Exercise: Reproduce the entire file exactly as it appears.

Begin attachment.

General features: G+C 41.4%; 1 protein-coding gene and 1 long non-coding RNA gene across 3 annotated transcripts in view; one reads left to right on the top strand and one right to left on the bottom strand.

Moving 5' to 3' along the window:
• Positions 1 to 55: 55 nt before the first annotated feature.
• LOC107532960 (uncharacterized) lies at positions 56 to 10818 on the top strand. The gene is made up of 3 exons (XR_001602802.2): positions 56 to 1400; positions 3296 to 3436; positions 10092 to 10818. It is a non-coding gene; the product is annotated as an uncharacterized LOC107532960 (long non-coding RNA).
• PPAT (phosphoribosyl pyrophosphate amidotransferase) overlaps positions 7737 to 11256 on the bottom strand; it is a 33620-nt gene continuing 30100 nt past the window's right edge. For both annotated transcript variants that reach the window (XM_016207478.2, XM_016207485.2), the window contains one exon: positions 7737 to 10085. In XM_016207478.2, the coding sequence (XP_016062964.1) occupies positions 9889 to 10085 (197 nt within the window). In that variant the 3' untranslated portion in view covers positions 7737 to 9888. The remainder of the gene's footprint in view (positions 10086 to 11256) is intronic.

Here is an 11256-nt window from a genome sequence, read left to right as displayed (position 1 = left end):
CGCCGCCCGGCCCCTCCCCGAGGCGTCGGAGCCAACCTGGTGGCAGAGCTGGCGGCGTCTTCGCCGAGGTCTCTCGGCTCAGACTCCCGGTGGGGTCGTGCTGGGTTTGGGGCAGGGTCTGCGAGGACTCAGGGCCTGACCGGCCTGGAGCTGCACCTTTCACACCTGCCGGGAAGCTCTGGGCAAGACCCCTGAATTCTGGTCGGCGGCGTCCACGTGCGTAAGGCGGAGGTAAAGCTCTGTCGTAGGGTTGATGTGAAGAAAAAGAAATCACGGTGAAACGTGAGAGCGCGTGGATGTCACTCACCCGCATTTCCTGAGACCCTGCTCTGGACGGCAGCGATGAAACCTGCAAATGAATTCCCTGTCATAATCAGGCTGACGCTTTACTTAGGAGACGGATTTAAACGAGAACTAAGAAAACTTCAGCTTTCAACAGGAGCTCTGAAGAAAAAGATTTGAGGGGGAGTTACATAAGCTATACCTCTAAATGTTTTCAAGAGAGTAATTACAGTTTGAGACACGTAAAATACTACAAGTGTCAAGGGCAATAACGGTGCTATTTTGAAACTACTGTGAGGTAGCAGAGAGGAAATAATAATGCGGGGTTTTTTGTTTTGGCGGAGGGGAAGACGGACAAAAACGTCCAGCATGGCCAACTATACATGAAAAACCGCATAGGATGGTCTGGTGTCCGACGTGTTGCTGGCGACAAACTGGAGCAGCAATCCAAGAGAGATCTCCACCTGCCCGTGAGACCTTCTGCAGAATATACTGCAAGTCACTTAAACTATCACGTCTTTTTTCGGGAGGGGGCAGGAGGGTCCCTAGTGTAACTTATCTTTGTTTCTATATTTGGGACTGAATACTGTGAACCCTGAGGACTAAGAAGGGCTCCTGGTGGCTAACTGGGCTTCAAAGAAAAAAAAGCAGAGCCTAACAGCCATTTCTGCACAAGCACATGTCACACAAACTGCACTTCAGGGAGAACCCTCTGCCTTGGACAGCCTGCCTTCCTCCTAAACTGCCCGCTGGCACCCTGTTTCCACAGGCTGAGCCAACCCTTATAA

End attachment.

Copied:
General features: G+C 41.4%; 1 protein-coding gene and 1 long non-coding RNA gene across 3 annotated transcripts in view; one reads left to right on the top strand and one right to left on the bottom strand.

Moving 5' to 3' along the window:
• Positions 1 to 55: 55 nt before the first annotated feature.
• LOC107532960 (uncharacterized) lies at positions 56 to 10818 on the top strand. The gene is made up of 3 exons (XR_001602802.2): positions 56 to 1400; positions 3296 to 3436; positions 10092 to 10818. It is a non-coding gene; the product is annotated as an uncharacterized LOC107532960 (long non-coding RNA).
• PPAT (phosphoribosyl pyrophosphate amidotransferase) overlaps positions 7737 to 11256 on the bottom strand; it is a 33620-nt gene continuing 30100 nt past the window's right edge. For both annotated transcript variants that reach the window (XM_016207478.2, XM_016207485.2), the window contains one exon: positions 7737 to 10085. In XM_016207478.2, the coding sequence (XP_016062964.1) occupies positions 9889 to 10085 (197 nt within the window). In that variant the 3' untranslated portion in view covers positions 7737 to 9888. The remainder of the gene's footprint in view (positions 10086 to 11256) is intronic.

Here is an 11256-nt window from a genome sequence, read left to right as displayed (position 1 = left end):
CGCCGCCCGGCCCCTCCCCGAGGCGTCGGAGCCAACCTGGTGGCAGAGCTGGCGGCGTCTTCGCCGAGGTCTCTCGGCTCAGACTCCCGGTGGGGTCGTGCTGGGTTTGGGGCAGGGTCTGCGAGGACTCAGGGCCTGACCGGCCTGGAGCTGCACCTTTCACACCTGCCGGGAAGCTCTGGGCAAGACCCCTGAATTCTGGTCGGCGGCGTCCACGTGCGTAAGGCGGAGGTAAAGCTCTGTCGTAGGGTTGATGTGAAGAAAAAGAAATCACGGTGAAACGTGAGAGCGCGTGGATGTCACTCACCCGCATTTCCTGAGACCCTGCTCTGGACGGCAGCGATGAAACCTGCAAATGAATTCCCTGTCATAATCAGGCTGACGCTTTACTTAGGAGACGGATTTAAACGAGAACTAAGAAAACTTCAGCTTTCAACAGGAGCTCTGAAGAAAAAGATTTGAGGGGGAGTTACATAAGCTATACCTCTAAATGTTTTCAAGAGAGTAATTACAGTTTGAGACACGTAAAATACTACAAGTGTCAAGGGCAATAACGGTGCTATTTTGAAACTACTGTGAGGTAGCAGAGAGGAAATAATAATGCGGGGTTTTTTGTTTTGGCGGAGGGGAAGACGGACAAAAACGTCCAGCATGGCCAACTATACATGAAAAACCGCATAGGATGGTCTGGTGTCCGACGTGTTGCTGGCGACAAACTGGAGCAGCAATCCAAGAGAGATCTCCACCTGCCCGTGAGACCTTCTGCAGAATATACTGCAAGTCACTTAAACTATCACGTCTTTTTTCGGGAGGGGGCAGGAGGGTCCCTAGTGTAACTTATCTTTGTTTCTATATTTGGGACTGAATACTGTGAACCCTGAGGACTAAGAAGGGCTCCTGGTGGCTAACTGGGCTTCAAAGAAAAAAAAGCAGAGCCTAACAGCCATTTCTGCACAAGCACATGTCACACAAACTGCACTTCAGGGAGAACCCTCTGCCTTGGACAGCCTGCCTTCCTCCTAAACTGCCCGCTGGCACCCTGTTTCCACAGGCTGAGCCAACCCTTATAA